In the “Consulting Therapist” series, I will answer all your questions about mental health and psychology. Whether you are struggling with a mental health condition, coping with anxiety about living conditions, or just seeking the insights of a therapist, you can submit a question. Please pay attention to my answers to your questions in the Healthy Mind newsletter every Friday.
Our readers ask
“Sometimes I’m really upset. I turn on the TV, browse my phone, start a million projects or housework, but don’t really complete anything. I’m angry at myself for wasting so much time, but I really didn’t. Know what else to do. What can I do to feel better and more efficient?”
I can imagine that it is frustrating to feel like I am just passing the time and not accomplishing anything. Fortunately, you can use the following strategies to identify any problems and take control of your time, so you will feel better and more efficient.
Create time diary
The first step is to figure out where your time actually goes. For a week, record what you do every day.
You can create a simple paper diary that divides your day into 30-minute periods. Write down what you did during each time period, such as eating, watching TV, or browsing social media.
On the weekend, look at your log. Add up the time you spend on each activity—such as eating, sleeping, running errands, watching TV, working, and watching your phone.
You may be surprised to find that you spend more time watching TV than you think. Or you may find that you spend hours a day scrolling through social media (even if you only browse for 10 minutes at a time).
You may also find that you have a few free times a day with nothing to do-this is why you are walking around aimlessly.
Managing your time can help you start paying more attention to how you spend every minute of every day.
Establish an ideal schedule
After you realize where your time is going, develop an ideal timetable for yourself. How much time do you want to spend eating, exercising, working, sleeping, watching TV, and browsing social media?
Make sure you have enough time to build fun. Do you have any hobbies? Do you want to spend time with friends and family? Allow yourself to engage in leisure activities and make sure to include breaks in your schedule so that you can relax.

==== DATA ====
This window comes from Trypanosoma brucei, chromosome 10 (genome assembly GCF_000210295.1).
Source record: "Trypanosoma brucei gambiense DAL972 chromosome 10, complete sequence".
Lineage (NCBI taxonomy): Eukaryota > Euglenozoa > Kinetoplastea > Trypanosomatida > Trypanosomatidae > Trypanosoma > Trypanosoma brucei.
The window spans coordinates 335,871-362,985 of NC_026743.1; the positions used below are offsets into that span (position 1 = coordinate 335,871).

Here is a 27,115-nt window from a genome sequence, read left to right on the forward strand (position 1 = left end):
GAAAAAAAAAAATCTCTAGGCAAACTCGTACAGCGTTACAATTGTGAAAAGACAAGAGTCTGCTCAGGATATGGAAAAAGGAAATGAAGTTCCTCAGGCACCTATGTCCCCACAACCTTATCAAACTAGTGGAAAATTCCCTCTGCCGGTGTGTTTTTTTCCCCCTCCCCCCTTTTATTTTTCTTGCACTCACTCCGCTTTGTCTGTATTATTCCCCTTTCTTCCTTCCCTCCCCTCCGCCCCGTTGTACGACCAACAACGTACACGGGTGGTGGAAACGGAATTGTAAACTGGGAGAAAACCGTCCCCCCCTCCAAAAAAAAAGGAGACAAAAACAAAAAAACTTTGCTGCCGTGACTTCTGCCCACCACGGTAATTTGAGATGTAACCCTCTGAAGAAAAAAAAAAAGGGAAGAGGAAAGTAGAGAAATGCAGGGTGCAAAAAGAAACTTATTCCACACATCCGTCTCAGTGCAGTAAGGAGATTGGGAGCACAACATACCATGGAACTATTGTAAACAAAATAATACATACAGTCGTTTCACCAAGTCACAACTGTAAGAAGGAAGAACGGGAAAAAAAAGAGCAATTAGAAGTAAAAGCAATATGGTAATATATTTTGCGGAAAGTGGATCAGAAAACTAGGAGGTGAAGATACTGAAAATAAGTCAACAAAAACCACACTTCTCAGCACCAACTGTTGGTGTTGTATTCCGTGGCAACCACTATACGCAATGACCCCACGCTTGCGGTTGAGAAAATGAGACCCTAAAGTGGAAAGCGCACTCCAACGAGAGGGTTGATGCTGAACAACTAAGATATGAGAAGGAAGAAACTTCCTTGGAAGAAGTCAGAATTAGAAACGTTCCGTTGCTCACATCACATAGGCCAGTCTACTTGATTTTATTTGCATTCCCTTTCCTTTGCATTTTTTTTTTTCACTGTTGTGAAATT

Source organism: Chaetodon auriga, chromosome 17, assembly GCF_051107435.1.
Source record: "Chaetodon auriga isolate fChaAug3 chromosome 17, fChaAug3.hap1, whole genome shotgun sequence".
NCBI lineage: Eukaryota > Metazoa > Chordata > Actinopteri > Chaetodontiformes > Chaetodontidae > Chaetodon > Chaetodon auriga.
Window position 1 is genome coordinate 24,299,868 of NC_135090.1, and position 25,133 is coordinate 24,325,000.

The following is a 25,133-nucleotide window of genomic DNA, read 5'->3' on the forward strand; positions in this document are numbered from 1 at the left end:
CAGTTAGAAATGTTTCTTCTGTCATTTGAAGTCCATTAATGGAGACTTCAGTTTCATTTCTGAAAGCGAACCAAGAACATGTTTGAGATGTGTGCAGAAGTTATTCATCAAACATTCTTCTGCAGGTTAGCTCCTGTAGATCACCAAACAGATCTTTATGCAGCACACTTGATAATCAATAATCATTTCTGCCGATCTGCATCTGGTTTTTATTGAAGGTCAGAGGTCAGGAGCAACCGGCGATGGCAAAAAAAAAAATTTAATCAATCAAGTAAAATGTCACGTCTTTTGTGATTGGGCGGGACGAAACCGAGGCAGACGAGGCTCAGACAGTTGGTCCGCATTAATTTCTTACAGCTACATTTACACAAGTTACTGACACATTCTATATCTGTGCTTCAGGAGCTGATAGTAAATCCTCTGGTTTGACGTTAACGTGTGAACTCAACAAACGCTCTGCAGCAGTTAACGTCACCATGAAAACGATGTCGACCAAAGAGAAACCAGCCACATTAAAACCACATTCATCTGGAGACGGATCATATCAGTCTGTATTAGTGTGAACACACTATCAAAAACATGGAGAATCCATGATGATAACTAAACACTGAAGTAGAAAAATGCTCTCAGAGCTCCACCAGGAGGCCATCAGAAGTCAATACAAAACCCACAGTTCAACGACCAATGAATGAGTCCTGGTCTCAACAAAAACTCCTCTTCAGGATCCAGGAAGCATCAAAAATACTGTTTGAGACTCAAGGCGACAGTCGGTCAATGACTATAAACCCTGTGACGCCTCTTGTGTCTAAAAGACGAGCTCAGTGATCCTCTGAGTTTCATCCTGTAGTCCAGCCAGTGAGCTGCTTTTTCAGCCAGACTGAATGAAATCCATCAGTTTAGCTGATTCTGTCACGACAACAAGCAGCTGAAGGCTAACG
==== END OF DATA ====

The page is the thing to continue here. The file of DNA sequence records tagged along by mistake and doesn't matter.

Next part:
Develop a written ideal timetable for yourself. Determine how you will spend the day based on 30-minute increments. This can help you introduce more structure into your life.
Of course, you will not be able to fully comply with your schedule. You may answer a friend’s phone call when you are planning to do housework, or you may end up in a traffic jam, so it takes longer than you expected to run errands.
You may find that you underestimate the time required for some activities and overestimate the time required for other activities. It’s ok. You can make any adjustments you need, or you can make some different plans for the next week.
If you continue to do this exercise week after week, you will have a better estimate of how long certain tasks will actually take.
Track your emotions
You can also start to understand yourself better by paying attention to your emotions. When you find yourself walking around aimlessly, take a moment to ask yourself how you feel.
Or, how do you feel when you browse social media?
You may find that when you feel anxious, you turn to social media to distract you. Or you may find that when you feel lonely, you turn on the TV to try to make yourself feel better.
Although there is nothing wrong with using social media or TV as a general coping technique, problems may arise if they interfere with your daily life.
For example, if you are using social media to escape your financial troubles, browsing Instagram may just help you avoid problems, rather than face the budget crisis head-on.
Knowing your emotional state can help you develop healthier strategies for coping with stress. You may decide to deal with a situation that causes anxiety head-on, or you may decide to try more proactive strategies to manage boredom, such as finding hobbies.
Please ask for help if needed
Controlling your schedule may help you overcome boredom, irritability, anxiety, and frustration due to lack of productivity.
If you still have trouble controlling your time after trying these strategies, consider talking to a mental health professional.
Potential problems, such as depression, anxiety, and even ADHD, may be factors that lead to inefficiency at work. A licensed mental health professional can assess your needs and help you develop a plan that will make you feel better.